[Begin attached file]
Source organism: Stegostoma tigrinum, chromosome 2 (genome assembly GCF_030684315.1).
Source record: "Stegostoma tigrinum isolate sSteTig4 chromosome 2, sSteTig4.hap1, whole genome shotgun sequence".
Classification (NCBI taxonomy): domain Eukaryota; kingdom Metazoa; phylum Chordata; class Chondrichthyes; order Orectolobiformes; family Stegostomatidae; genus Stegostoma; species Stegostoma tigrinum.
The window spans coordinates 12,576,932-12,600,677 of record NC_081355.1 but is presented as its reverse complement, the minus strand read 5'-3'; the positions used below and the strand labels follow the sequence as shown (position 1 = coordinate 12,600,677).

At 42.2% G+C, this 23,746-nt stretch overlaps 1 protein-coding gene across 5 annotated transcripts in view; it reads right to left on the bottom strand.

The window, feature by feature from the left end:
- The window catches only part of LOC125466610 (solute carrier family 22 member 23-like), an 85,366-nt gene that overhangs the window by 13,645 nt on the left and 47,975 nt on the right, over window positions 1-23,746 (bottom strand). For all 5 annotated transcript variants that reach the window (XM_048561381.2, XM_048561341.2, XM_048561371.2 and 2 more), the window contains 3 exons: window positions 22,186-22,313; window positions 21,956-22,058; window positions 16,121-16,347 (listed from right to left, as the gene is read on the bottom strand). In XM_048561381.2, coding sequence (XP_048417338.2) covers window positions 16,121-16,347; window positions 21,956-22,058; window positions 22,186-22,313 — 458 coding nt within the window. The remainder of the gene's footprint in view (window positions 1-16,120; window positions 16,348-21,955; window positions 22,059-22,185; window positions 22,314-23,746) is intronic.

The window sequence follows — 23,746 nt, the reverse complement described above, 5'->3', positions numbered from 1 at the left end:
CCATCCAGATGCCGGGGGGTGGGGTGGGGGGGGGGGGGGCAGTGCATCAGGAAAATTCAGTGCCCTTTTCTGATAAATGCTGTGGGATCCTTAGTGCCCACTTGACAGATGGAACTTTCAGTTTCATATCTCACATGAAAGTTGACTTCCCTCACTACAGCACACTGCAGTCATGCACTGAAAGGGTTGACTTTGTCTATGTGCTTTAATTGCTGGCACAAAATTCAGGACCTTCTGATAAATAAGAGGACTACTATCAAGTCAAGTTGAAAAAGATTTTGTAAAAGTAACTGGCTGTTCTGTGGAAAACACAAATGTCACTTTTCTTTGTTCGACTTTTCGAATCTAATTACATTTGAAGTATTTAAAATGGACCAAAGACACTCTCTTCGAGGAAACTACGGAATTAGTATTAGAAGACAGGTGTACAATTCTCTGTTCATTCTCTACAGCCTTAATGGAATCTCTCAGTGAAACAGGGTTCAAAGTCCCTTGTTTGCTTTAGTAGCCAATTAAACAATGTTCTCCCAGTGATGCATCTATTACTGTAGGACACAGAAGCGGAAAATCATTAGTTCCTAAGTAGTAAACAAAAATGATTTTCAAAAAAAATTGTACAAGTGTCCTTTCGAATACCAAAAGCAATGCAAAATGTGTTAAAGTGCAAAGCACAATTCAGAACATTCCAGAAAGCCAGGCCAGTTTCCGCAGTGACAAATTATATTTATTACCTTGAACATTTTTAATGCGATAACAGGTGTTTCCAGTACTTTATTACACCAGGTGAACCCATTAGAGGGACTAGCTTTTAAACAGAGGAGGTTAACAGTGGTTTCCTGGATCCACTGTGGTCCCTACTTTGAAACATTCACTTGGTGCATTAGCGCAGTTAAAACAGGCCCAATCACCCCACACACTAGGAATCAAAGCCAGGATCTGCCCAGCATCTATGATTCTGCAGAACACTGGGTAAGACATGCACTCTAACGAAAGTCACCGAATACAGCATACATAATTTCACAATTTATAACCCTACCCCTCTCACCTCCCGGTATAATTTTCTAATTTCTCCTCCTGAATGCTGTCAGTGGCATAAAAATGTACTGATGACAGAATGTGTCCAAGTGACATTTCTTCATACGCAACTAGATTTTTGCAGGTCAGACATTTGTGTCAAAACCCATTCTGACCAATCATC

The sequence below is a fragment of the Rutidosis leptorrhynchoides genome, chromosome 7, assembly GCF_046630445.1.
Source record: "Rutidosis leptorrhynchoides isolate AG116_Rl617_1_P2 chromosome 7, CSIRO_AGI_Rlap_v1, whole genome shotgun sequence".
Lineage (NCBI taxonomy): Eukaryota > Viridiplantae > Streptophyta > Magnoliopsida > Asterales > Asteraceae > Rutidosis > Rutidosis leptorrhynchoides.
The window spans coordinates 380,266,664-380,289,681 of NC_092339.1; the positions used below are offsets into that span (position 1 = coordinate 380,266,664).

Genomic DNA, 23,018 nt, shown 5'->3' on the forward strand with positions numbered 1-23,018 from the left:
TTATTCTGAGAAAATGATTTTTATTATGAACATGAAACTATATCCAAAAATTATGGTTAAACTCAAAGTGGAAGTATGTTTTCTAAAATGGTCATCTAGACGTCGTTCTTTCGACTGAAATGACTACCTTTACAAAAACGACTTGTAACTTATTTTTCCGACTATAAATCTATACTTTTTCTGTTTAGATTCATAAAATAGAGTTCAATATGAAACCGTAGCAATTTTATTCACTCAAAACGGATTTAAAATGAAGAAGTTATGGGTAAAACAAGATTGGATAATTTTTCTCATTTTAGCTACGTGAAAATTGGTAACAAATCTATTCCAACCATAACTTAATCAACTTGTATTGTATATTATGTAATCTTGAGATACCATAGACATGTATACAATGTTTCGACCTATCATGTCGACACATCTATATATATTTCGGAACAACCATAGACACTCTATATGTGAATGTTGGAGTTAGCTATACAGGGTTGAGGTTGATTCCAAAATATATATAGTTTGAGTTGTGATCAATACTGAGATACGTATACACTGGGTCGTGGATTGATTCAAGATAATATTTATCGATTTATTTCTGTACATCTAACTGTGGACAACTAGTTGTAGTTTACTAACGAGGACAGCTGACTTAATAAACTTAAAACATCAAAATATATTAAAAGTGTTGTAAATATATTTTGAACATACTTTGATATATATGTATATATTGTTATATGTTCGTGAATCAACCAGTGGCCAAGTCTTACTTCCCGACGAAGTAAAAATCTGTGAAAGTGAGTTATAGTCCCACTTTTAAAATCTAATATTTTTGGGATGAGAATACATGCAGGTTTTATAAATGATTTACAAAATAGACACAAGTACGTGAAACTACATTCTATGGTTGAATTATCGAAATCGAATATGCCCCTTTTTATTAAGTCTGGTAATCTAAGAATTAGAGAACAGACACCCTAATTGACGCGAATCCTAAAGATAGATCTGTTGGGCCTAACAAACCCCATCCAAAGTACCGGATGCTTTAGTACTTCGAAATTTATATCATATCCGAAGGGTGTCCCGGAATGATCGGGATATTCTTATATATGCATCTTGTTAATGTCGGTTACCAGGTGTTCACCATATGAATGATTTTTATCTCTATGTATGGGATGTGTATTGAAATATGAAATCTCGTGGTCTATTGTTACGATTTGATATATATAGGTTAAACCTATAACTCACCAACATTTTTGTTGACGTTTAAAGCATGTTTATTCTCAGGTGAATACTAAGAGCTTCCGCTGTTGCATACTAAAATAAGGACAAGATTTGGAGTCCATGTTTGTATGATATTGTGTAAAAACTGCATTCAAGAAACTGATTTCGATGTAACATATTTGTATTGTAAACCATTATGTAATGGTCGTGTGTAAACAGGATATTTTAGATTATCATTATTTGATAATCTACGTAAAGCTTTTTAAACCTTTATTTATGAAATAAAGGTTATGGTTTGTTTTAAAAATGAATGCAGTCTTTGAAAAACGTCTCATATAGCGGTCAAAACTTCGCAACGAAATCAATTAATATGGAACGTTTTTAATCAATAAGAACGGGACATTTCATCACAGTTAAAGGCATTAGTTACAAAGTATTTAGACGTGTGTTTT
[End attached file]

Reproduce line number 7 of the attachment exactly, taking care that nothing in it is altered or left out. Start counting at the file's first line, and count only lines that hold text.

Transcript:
- The window catches only part of LOC125466610 (solute carrier family 22 member 23-like), an 85,366-nt gene that overhangs the window by 13,645 nt on the left and 47,975 nt on the right, over window positions 1-23,746 (bottom strand). For all 5 annotated transcript variants that reach the window (XM_048561381.2, XM_048561341.2, XM_048561371.2 and 2 more), the window contains 3 exons: window positions 22,186-22,313; window positions 21,956-22,058; window positions 16,121-16,347 (listed from right to left, as the gene is read on the bottom strand). In XM_048561381.2, coding sequence (XP_048417338.2) covers window positions 16,121-16,347; window positions 21,956-22,058; window positions 22,186-22,313 — 458 coding nt within the window. The remainder of the gene's footprint in view (window positions 1-16,120; window positions 16,348-21,955; window positions 22,059-22,185; window positions 22,314-23,746) is intronic.